February 2013 I changed GP’s and found another after she refused to refer me to an Endocrinologist. My new GP read all of my letters and test results and immediately referred me, stating that my previous care was preposterous. I was relieved that I was finally getting some answers, or so I thought. I FINALLY saw the Endocrinologist. He gave me T3 to try and told me to come back in September. He also told me that I needed to be on hormones and that he would write to my new GP. The T3 helped with the dizziness, but caused me to itch, so I stopped taking it, called the GP and explained the situation. I was PROMISED that I would be given BHRT (bio-identical hormones) to replace the depleted ones. Of course, that NEVER happened. I left that visit in tears. Let down once again.

taking matters into my own hands …….

In April 2013 I was diagnosed with chronic Lyme disease (after paying for a private test via Igenex labs in the USA), an illness that the NHS and the department of health refuse to acknowledge exist in chronic form or treat. Back to square one. NHS does NOT want to know!

I recall being bitten while back home in South Carolina in 2005. I, like most people, were misinformed about Lyme. I never had the rash or flu-like symptoms, so I filled it away in the archives of my mind.

Finally, after nearly five years of tiresome research (something that the so called professionals should have been doing), I finally know why I have been suffering needlessly and why my quality of life and the life of my family has been substandard for so long, why we have suffered emotionally, spiritually and financially.

I look back to 2008, it seems like ten thousand lifetimes ago. I assumed that I would be well in a year, at the most. That assumption could not have been further from reality. My fight for health, my fight for life, my fight with the NHS has just begun.

in-depth breakdown upon reflection from 2005 ……

Excerpt from my personal blog

Dx: Hypothyroidism – Given 100mcg Levothyroxine

December 2005
Pleurisy, 2x – mega antibiotics….

June 2006
Anaphylaxis – Nearly died. Rushed to the hospital. After I was given shots and anti-histamines I was fine for an hour, then went into anaphylaxis again!! NHS failed to do any allergy testing that night!

August 2006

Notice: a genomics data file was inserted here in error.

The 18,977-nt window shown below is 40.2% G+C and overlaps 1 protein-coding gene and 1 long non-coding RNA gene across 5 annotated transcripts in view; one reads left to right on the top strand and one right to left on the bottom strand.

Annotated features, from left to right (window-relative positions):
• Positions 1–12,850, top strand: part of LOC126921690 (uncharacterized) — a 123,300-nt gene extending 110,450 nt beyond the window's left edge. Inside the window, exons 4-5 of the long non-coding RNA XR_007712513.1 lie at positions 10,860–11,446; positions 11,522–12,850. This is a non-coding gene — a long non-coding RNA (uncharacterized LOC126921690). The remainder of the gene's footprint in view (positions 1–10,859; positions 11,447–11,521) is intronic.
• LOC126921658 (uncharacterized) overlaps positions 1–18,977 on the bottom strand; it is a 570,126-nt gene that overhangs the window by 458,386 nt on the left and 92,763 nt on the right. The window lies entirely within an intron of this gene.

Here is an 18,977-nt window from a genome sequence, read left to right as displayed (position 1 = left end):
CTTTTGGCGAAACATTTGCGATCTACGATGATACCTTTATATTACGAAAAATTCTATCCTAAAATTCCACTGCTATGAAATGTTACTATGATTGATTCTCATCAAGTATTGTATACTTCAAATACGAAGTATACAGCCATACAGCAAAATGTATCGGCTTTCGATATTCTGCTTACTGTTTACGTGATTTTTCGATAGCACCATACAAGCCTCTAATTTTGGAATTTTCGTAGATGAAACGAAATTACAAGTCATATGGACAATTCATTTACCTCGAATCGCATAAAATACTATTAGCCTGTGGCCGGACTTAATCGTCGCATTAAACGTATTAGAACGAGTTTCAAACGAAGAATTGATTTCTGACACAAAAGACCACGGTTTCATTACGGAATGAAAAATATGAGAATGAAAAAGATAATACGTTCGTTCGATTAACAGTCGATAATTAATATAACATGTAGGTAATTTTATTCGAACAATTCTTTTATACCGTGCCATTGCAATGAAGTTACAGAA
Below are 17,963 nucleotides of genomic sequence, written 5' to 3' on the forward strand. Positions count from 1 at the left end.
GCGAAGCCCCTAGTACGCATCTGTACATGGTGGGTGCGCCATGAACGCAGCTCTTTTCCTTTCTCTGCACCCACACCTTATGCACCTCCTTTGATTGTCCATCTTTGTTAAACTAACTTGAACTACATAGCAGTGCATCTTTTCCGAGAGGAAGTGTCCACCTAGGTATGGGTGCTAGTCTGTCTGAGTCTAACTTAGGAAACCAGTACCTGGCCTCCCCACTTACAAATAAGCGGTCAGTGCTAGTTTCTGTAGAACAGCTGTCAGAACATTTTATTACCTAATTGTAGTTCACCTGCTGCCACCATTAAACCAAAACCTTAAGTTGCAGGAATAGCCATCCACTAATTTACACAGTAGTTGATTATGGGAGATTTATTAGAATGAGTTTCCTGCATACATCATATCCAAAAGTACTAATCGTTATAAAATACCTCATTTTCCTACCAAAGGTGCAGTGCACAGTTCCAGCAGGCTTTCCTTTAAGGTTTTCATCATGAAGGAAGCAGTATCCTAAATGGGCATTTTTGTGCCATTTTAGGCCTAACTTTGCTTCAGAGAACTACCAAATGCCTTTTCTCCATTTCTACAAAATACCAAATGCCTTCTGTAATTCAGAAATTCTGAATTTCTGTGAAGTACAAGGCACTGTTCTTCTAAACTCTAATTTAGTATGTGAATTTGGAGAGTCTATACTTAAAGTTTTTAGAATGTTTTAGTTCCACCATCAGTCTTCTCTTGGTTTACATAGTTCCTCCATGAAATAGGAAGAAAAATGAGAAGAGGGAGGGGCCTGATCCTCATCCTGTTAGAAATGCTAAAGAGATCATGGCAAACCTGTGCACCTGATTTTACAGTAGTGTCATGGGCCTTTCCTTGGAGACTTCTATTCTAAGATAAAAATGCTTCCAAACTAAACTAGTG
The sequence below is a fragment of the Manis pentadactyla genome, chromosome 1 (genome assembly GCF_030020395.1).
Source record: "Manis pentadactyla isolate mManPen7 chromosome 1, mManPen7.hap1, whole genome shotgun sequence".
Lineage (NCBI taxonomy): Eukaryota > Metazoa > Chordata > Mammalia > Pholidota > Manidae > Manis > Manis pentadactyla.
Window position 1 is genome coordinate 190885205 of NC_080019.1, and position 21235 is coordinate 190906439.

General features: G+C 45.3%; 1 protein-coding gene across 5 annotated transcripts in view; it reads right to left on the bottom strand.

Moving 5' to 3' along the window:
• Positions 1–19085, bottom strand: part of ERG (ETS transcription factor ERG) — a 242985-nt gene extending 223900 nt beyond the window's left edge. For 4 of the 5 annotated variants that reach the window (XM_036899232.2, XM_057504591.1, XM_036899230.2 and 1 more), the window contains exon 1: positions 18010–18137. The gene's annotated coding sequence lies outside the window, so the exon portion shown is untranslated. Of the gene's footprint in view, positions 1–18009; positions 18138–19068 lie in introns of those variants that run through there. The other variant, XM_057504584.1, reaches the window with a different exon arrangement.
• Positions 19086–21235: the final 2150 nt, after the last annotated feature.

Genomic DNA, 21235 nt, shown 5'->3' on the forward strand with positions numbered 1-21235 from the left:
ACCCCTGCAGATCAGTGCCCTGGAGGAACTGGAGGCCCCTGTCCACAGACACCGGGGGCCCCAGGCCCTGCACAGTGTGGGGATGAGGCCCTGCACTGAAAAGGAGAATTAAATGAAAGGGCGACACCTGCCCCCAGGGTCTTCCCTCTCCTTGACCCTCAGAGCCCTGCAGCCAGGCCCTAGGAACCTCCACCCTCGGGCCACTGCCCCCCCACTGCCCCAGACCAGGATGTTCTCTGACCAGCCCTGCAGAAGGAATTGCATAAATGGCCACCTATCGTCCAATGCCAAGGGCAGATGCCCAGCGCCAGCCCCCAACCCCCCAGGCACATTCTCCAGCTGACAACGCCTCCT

Saw a private allergist in London, dished out thousands, went through loads of testing, and still no known cause…?

September 2006
Started having choking sensations. Saw doctor after doctor. Told stress (of course) !!

December 2006
Saw a new doctor and had a camera shoved down my throat – dx: a hiatus hernia. Given Lansoprazole 30mg.

In August/September 2007 
I had 3 very bad ear infections in my left ear, within a 5 week period. I went to my GP and was given Gentisone drops to use 3 times a day for 7 days. Like I said this happened 3 times, so I ended up taking Gentisone for 21 days (3 times a day) During these ear infections, after using the Gentisone I started having “waves” of dizziness. They were very random and could last anywhere from a few minutes to a few hours. I was told by my GP that it was normal and to continue using them until I completed the course. After the ear infection finally cleared up, I still had random dizziness. I now know that Gentamicin is TOXIC to the ears! It is used to destroy the vestibular system in people with certain diseases in one ear so that the good ear can “take over” the balance. This is referred to as  Gentamicin Toxicity or Gentamicin Ototoxicity. GREAT !!

October 2007 
I drove 800 miles and during the trip, I felt as if the car was going to flip over. I kept having to stop and rest. After I arrived at my destination, I slept for about 12 hours and awoke refreshed and back to normal! (well apart from weird ‘female’ issues.)

December 2007
Severe liver pain, dark urine, menstrual issues, waves of dizziness. Dx: NAFLD (nonalcoholic fatty ;liver disease)

April 2008 
I took another 800-mile trip and about 50 miles away from my destination, the same thing happened again – dizziness and the sensation that my car was going to flip over! Luckily, I made it home and slept.